Oh, for the days when you could put a person in special education classes just because of her hairdo. That's what happens to Tracy Turnblad, the bouffant-haired focus of the musical Hairspray, now at the Mercury Theatre Company. If that had happened to Donald Trump many years ago, maybe we wouldn't be enduring a bizarrely coiffed, terrifyingly unstable presidency that is more offensive than any of the scenes in the John Waters' film oeuvre.
Waters, a renowned and often outrageous writer and director of films, is relevant to this discussion, of course, since it was his 1988 film of the same name that gave birth to this musical. It is festooned with period dance tunes and rhythm and blues music by Mark Shaiman, who also wrote the lyrics with Scott Wittman.
Waters is perhaps most infamous for the interludes in his film Pink Flamingos that involve eating dog crap and singing buttholes. He has long been the master of puke-in-your-mouth (or in your purse) celluloid moments. But in the original film Hairspray there were no stomach-churning moments, other than the times when Velma Von Tussle popped her daughter Amber's zits with accompanying juicy sound effects.
Instead, it was a trip back to the rosy days of the 1960s in Baltimore (Waters' hometown) when black kids were relegated to "Negro Day" once a month on the local Corny Collins dance show and were banned from the whites-only swimming pool. It was also the time when school bullying was done face-to-face and not over the internet.
Over the past 15 years, the musical Hairspray has been produced by zillions of high school theater departments and community theaters, and it's been vacuumed of most of its edge. Before the current political climate took hold, we were able to laugh at the racist attitudes that are mocked in the script. Now, however, those aspects of the musical aren't so funny any more, since right-wing yahoos have been given tacit permission to let their bigoted freak flag fly. "Welcome to the '60s," indeed.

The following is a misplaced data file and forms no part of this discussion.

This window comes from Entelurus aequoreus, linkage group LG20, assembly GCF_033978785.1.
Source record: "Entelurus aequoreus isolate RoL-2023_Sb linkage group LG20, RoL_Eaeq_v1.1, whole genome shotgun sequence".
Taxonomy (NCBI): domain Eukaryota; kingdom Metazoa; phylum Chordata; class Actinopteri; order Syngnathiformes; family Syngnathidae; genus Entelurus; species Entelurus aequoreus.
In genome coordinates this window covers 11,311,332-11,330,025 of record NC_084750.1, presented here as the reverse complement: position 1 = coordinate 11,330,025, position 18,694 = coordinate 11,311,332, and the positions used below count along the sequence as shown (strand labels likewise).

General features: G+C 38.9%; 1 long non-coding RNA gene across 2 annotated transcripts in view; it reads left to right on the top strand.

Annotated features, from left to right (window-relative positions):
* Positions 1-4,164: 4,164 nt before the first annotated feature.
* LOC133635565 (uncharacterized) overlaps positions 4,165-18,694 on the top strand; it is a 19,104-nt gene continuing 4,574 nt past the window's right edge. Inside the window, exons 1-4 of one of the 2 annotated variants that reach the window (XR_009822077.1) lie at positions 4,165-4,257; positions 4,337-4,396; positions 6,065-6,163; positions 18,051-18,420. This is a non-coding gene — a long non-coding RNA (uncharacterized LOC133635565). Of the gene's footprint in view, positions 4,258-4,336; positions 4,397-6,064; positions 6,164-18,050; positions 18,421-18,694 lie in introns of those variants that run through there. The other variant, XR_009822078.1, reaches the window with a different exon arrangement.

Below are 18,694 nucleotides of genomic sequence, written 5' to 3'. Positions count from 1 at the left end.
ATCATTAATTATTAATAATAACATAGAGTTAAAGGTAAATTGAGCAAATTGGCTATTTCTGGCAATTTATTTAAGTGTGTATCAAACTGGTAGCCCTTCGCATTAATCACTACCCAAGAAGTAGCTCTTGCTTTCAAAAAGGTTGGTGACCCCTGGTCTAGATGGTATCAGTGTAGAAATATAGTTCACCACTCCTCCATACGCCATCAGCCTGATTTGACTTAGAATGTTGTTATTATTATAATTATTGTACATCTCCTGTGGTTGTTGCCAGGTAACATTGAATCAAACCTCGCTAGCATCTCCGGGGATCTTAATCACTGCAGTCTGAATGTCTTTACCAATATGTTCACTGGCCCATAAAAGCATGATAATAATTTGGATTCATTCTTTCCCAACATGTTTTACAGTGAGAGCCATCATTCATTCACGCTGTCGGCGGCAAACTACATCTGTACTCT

Anyhow, when overweight Tracy is sent to detention and then to special ed class by her principal for violating the unwritten hairdo laws, she meets black students who introduce her to some badass dance moves. She and her gal pal Penny (Gracie Keener in an amusing turn) are particularly drawn to the sexy step-and-glide of a student named Seaweed J. Stubbs, played with sinuous energy and delight by Antonio Brown.
A fast learner, Tracy turns her dancing into fame (not fortune) as she wins a spot as a dancer on Corny's show, along with an opportunity to bring integration to this corner of local TV. She is fought tooth-and-polished-nail by the aforementioned Velma, the producer of the show and a polished doyenne of prejudice. Jennifer Myor makes for a mean Velma, although it's too bad her blonde hair couldn't have towered a bit more. Indeed, there is a distinct lack of hair disasters on stage, which this play needs to fuel some of the fun.
Her daughter Amber (a nasty Leah Saltzer) is constantly trying to get close with the dance show heartthrob Link (Austin Rubinoski, with a signature blinding grin), but Link sees something alluring in Tracy and her African-American pals. And that leads to an eventual showdown on the tube as Tracy and Amber vie to win the Miss Teenage Hairspray contest.
Despite all the teenage drama, the most dominant character in the play is Edna Turnblad, Tracy's mom, who is invariably played by a man since the drag queen Divine crafted the part in the original film. In this production, an excellent Eddie Carney channels gravel-voiced Harvey Fierstein, who created the role on Broadway. Dressed in a housedress and scuffies, Carney embodies every inch of this frumpy woman with a heart of gold. And when she blossoms later in the show, it feels triumphant. As her loving husband Wilbur, Brian Marshall trails after Carney like a devoted pilot fish, and their duet "You're Timeless To Me" is a quiet showstopper.
The reason that song is more effective than many others is that the recorded orchestral accompaniment doesn't overpower the singers. One hopes that they can find a sweeter spot for the mix of music compared to the often-weak amplification of the actors and singers. Many lyrics are lost while other songs, such as the powerful "I Know Where I've Been" anthem sung by Motormouth Maybelle (Kelvette Beacham), only find their gospel power at the very end. But the big dance numbers work well as choreographer Melissa Bertolone keeps the large cast hoofing in unison, filling the large MTC stage with megawatts of energy.
This is the final show of the Mercury summer season, with next season being their 20th anniversary. It will be hard to top this season, which has included fine productions of Carousel and La Cage Aux Folles. But I wouldn't bet against them.